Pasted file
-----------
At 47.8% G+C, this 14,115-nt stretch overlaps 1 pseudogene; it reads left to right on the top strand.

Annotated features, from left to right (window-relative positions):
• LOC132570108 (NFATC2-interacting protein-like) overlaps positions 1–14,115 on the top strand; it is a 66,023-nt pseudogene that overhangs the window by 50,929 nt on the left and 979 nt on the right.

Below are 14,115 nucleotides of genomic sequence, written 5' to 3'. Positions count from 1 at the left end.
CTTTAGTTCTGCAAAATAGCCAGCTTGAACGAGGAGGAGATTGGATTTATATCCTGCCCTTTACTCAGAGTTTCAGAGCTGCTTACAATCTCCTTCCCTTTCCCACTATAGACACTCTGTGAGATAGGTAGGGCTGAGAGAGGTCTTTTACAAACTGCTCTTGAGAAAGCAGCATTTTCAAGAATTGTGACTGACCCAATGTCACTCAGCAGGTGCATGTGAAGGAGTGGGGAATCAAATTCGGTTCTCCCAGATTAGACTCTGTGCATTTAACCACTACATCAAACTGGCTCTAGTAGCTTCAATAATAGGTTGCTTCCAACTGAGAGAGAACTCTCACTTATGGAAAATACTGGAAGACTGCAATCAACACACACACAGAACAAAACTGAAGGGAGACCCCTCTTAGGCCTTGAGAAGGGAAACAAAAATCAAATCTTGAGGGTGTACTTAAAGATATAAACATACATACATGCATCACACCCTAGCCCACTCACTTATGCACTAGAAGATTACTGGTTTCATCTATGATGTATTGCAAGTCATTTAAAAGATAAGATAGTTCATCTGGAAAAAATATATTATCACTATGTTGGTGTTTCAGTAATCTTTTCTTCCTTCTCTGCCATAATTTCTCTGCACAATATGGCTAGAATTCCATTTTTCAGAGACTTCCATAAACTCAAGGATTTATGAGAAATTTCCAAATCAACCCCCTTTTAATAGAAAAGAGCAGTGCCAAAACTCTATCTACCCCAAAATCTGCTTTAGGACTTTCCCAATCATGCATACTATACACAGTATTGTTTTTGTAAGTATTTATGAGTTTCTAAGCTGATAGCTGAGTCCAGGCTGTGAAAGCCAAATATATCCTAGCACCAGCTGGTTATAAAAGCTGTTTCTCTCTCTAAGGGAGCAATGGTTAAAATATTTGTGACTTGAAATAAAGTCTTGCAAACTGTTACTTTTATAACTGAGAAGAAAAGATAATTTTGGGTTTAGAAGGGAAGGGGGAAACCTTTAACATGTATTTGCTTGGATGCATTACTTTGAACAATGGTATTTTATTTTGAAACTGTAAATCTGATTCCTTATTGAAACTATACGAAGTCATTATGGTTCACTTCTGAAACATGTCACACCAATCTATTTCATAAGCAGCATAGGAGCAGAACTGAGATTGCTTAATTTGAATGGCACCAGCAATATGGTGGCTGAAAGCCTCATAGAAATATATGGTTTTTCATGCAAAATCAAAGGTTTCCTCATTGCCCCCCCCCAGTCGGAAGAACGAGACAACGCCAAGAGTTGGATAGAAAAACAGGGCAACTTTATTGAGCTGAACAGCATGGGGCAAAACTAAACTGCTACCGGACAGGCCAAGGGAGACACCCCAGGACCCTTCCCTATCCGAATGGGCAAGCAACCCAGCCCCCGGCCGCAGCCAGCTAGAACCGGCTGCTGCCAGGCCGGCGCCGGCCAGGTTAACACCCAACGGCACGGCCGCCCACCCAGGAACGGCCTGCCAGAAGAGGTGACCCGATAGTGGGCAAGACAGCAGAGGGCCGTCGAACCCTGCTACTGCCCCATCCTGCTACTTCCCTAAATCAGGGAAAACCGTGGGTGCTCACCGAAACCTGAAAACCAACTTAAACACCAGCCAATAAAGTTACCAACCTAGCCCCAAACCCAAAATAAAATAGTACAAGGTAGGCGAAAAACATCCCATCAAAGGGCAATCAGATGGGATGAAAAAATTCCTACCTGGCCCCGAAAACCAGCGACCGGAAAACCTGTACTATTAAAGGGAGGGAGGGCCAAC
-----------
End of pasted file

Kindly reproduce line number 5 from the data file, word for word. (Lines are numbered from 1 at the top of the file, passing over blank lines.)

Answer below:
CTTTAGTTCTGCAAAATAGCCAGCTTGAACGAGGAGGAGATTGGATTTATATCCTGCCCTTTACTCAGAGTTTCAGAGCTGCTTACAATCTCCTTCCCTTTCCCACTATAGACACTCTGTGAGATAGGTAGGGCTGAGAGAGGTCTTTTACAAACTGCTCTTGAGAAAGCAGCATTTTCAAGAATTGTGACTGACCCAATGTCACTCAGCAGGTGCATGTGAAGGAGTGGGGAATCAAATTCGGTTCTCCCAGATTAGACTCTGTGCATTTAACCACTACATCAAACTGGCTCTAGTAGCTTCAATAATAGGTTGCTTCCAACTGAGAGAGAACTCTCACTTATGGAAAATACTGGAAGACTGCAATCAACACACACACAGAACAAAACTGAAGGGAGACCCCTCTTAGGCCTTGAGAAGGGAAACAAAAATCAAATCTTGAGGGTGTACTTAAAGATATAAACATACATACATGCATCACACCCTAGCCCACTCACTTATGCACTAGAAGATTACTGGTTTCATCTATGATGTATTGCAAGTCATTTAAAAGATAAGATAGTTCATCTGGAAAAAATATATTATCACTATGTTGGTGTTTCAGTAATCTTTTCTTCCTTCTCTGCCATAATTTCTCTGCACAATATGGCTAGAATTCCATTTTTCAGAGACTTCCATAAACTCAAGGATTTATGAGAAATTTCCAAATCAACCCCCTTTTAATAGAAAAGAGCAGTGCCAAAACTCTATCTACCCCAAAATCTGCTTTAGGACTTTCCCAATCATGCATACTATACACAGTATTGTTTTTGTAAGTATTTATGAGTTTCTAAGCTGATAGCTGAGTCCAGGCTGTGAAAGCCAAATATATCCTAGCACCAGCTGGTTATAAAAGCTGTTTCTCTCTCTAAGGGAGCAATGGTTAAAATATTTGTGACTTGAAATAAAGTCTTGCAAACTGTTACTTTTATAACTGAGAAGAAAAGATAATTTTGGGTTTAGAAGGGAAGGGGGAAACCTTTAACATGTATTTGCTTGGATGCATTACTTTGAACAATGGTATTTTATTTTGAAACTGTAAATCTGATTCCTTATTGAAACTATACGAAGTCATTATGGTTCACTTCTGAAACATGTCACACCAATCTATTTCATAAGCAGCATAGGAGCAGAACTGAGATTGCTTAATTTGAATGGCACCAGCAATATGGTGGCTGAAAGCCTCATAGAAATATATGGTTTTTCATGCAAAATCAAAGGTTTCCTCATTGCCCCCCCCCAGTCGGAAGAACGAGACAACGCCAAGAGTTGGATAGAAAAACAGGGCAACTTTATTGAGCTGAACAGCATGGGGCAAAACTAAACTGCTACCGGACAGGCCAAGGGAGACACCCCAGGACCCTTCCCTATCCGAATGGGCAAGCAACCCAGCCCCCGGCCGCAGCCAGCTAGAACCGGCTGCTGCCAGGCCGGCGCCGGCCAGGTTAACACCCAACGGCACGGCCGCCCACCCAGGAACGGCCTGCCAGAAGAGGTGACCCGATAGTGGGCAAGACAGCAGAGGGCCGTCGAACCCTGCTACTGCCCCATCCTGCTACTTCCCTAAATCAGGGAAAACCGTGGGTGCTCACCGAAACCTGAAAACCAACTTAAACACCAGCCAATAAAGTTACCAACCTAGCCCCAAACCCAAAATAAAATAGTACAAGGTAGGCGAAAAACATCCCATCAAAGGGCAATCAGATGGGATGAAAAAATTCCTACCTGGCCCCGAAAACCAGCGACCGGAAAACCTGTACTATTAAAGGGAGGGAGGGCCAAC